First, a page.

Johann Wolfgang von Goethe (or JW von Goethe) was a German poet and playwright who lived through the early 1800s. Since being a poet, his perspective was based on his experiences in the AOK of the arts. To explore this claim in other areas of knowledge, we must first understand what “doubt” is and how we can explain the relationship between doubt and confidence.

 

Doubt can be defined as the presence of human uncertainty in the truth, reality, or nature of a piece of knowledge. So from the definition, we can see that doubt can be used interchangeably as the lack of certainty and that confidence and doubt are opposites. In this essay, I will be exploring how these two terms are linked to knowledge and how this uncertainty can be caused by the various methodologies and historical perspectives in different AOKs. Moreover, doubtSV1  is critical in the production of new knowledge and the concept of truth relativism and conformational biases that can be manipulated by experts in the field.

 

This got me thinking as to how the methodology of the AOK can affect the level of doubt created due to the production/acquisition of knowledge. The methodology of an area of knowledge is the means by which knowledge is created, exchanged, and evaluated in the field. Every AOK has a different methodology, varying in levels of rigour. I will be exploring how in the two methodologies of the AOKs can relate to the level of doubt created in the production of knowledge. This led me to my first knowledge question “To what extent do the rigidity of methodologies in the AOKs affect the uncertainty in the production of knowledge”

 

The next part of my essay will address the first knowledge question using claims and real-life examples from history and the natural sciences.

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This brings me to my first claim for this – More doubt is created when the level of rigour is low.

History is an area of knowledge that studies the recorded past. There is no fixed methodology (the variable procedure of history contrasts the empiricism in the natural sciences) in history, it involves the use of old documents as fixed points of historical theory, as well as a historical theory being constructed out of the available evidence by reason. Hence, knowledge is passed on through language and reason as a way of knowing. From this, we can see how the level of rigour in history’s methodology is low, so more doubt should be created (according to my claim)

 

This can be seen in the real world, through the “true” story of how Benjamin Franklin discovered lightning. It is well known today that Franklin discovered electricity by flying a kite with a key attached to it. But there has been no concrete documentation produced by Franklin that supports this claim, this tale was spread by Franklin’s friend, Joseph Priestly. Franklin described (in his papers) that he noticed the presence of electricity when the hairs on his fingers stood up. From this example, since the main means of communication in History is through the word of mouth, it will be easy to manipulate knowledge produced from this methodology, hence causing the production, and hence the acquisition, of incorrect knowledge. This example supports our claim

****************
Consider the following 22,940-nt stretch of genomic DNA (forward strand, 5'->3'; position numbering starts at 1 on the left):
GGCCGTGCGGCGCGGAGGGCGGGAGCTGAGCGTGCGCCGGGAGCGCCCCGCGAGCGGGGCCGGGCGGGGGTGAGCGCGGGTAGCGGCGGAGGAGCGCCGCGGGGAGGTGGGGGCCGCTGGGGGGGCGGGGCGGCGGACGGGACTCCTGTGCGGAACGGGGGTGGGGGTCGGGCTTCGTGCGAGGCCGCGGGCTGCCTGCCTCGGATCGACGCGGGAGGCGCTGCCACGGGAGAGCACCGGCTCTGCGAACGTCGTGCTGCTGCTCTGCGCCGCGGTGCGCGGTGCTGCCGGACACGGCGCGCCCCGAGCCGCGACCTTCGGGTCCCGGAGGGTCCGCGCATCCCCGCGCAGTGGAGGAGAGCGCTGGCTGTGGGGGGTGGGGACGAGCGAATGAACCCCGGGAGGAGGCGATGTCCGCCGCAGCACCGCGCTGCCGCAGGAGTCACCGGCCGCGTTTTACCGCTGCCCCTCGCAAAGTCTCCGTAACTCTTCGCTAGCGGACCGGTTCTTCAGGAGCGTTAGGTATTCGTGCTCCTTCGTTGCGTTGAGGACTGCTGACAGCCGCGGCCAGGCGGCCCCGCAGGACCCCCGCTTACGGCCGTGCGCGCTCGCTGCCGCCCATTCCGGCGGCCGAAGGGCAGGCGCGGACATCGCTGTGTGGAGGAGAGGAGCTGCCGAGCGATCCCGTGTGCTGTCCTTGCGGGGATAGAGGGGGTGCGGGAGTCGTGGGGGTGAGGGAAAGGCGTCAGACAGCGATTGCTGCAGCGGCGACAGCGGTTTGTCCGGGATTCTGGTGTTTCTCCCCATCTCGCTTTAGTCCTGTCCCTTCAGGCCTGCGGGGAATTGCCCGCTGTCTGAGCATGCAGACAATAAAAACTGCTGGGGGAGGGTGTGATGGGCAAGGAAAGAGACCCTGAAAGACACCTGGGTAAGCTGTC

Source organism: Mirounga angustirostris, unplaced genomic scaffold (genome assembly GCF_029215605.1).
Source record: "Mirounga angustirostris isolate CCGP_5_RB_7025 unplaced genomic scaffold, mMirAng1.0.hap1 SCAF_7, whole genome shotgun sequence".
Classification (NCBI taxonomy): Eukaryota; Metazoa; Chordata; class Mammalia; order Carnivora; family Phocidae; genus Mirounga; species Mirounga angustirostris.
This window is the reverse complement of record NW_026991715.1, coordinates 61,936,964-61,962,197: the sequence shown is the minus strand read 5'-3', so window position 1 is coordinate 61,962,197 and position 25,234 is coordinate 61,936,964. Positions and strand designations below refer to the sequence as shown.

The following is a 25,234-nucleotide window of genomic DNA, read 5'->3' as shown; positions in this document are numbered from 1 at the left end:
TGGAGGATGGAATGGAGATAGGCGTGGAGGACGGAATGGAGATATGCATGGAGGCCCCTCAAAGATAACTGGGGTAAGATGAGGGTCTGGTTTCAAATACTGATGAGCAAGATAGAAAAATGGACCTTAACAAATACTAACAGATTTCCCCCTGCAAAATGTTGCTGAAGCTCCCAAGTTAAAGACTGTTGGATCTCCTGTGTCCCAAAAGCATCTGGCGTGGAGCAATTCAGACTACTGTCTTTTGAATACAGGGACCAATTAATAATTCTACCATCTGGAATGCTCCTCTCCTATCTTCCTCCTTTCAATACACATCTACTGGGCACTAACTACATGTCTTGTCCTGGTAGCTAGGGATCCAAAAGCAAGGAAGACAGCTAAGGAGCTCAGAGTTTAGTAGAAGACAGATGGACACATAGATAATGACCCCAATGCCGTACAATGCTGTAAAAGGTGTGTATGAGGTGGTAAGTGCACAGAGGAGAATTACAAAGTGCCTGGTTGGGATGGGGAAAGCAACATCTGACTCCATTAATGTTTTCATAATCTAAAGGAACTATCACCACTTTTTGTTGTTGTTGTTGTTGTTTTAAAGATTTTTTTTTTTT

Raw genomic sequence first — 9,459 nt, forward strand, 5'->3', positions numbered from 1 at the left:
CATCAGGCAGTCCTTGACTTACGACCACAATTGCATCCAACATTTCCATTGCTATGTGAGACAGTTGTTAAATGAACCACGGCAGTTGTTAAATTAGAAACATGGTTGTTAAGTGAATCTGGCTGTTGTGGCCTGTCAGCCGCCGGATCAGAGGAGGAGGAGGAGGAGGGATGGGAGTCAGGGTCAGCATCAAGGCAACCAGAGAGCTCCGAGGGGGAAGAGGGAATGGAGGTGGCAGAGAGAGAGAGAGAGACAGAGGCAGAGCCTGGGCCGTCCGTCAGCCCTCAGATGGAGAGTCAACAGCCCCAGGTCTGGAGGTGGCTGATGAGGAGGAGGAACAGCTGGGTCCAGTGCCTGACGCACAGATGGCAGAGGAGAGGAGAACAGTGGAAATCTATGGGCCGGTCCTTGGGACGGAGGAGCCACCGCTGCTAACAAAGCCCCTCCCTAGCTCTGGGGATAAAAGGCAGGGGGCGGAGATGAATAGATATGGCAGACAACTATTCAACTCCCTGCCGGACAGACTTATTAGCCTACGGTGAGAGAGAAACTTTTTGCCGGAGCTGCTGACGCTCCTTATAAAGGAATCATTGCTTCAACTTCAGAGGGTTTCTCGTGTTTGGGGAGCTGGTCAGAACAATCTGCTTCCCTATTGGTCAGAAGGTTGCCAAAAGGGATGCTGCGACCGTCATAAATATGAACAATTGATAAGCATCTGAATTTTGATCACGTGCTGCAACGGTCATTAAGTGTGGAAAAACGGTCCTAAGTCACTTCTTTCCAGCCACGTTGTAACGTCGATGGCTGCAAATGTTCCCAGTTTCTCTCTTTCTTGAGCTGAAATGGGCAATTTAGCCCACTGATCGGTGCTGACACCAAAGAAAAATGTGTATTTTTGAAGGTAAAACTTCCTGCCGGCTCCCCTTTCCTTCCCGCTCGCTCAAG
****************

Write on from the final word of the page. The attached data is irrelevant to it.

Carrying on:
But this is not always true in history, despite its relatively inaccurate methodology, it can create wholesome, true knowledge too. An example of this is the 1973 Chilean Coup d’état, between the Congress of Chile, and the then socialist president of Chile, Salvador Allende. This event is one of the few historical events that was recorded and remembered correctly, no misinformation was created from this event. But the lack of false knowledge can also be credited to the fact that the Chilean citizens that were residing in Chile during the coup witnessed this tragic attack on the parliament, so the methodology used in collecting this history was also through observers (sense perception was used as a WOK in this case) of this attack, which is a slightly stricter methodology.

 

 

On the other hand, we can look at another area of knowledge that has a very strict methodology, The Natural Sciences. In this area of knowledge, knowledge is gained through accurate measurements, rigorous experimentation and a firm peer review. This rigid methodology shows that there can’t be any false knowledge produced in the natural sciences, and this is usually true.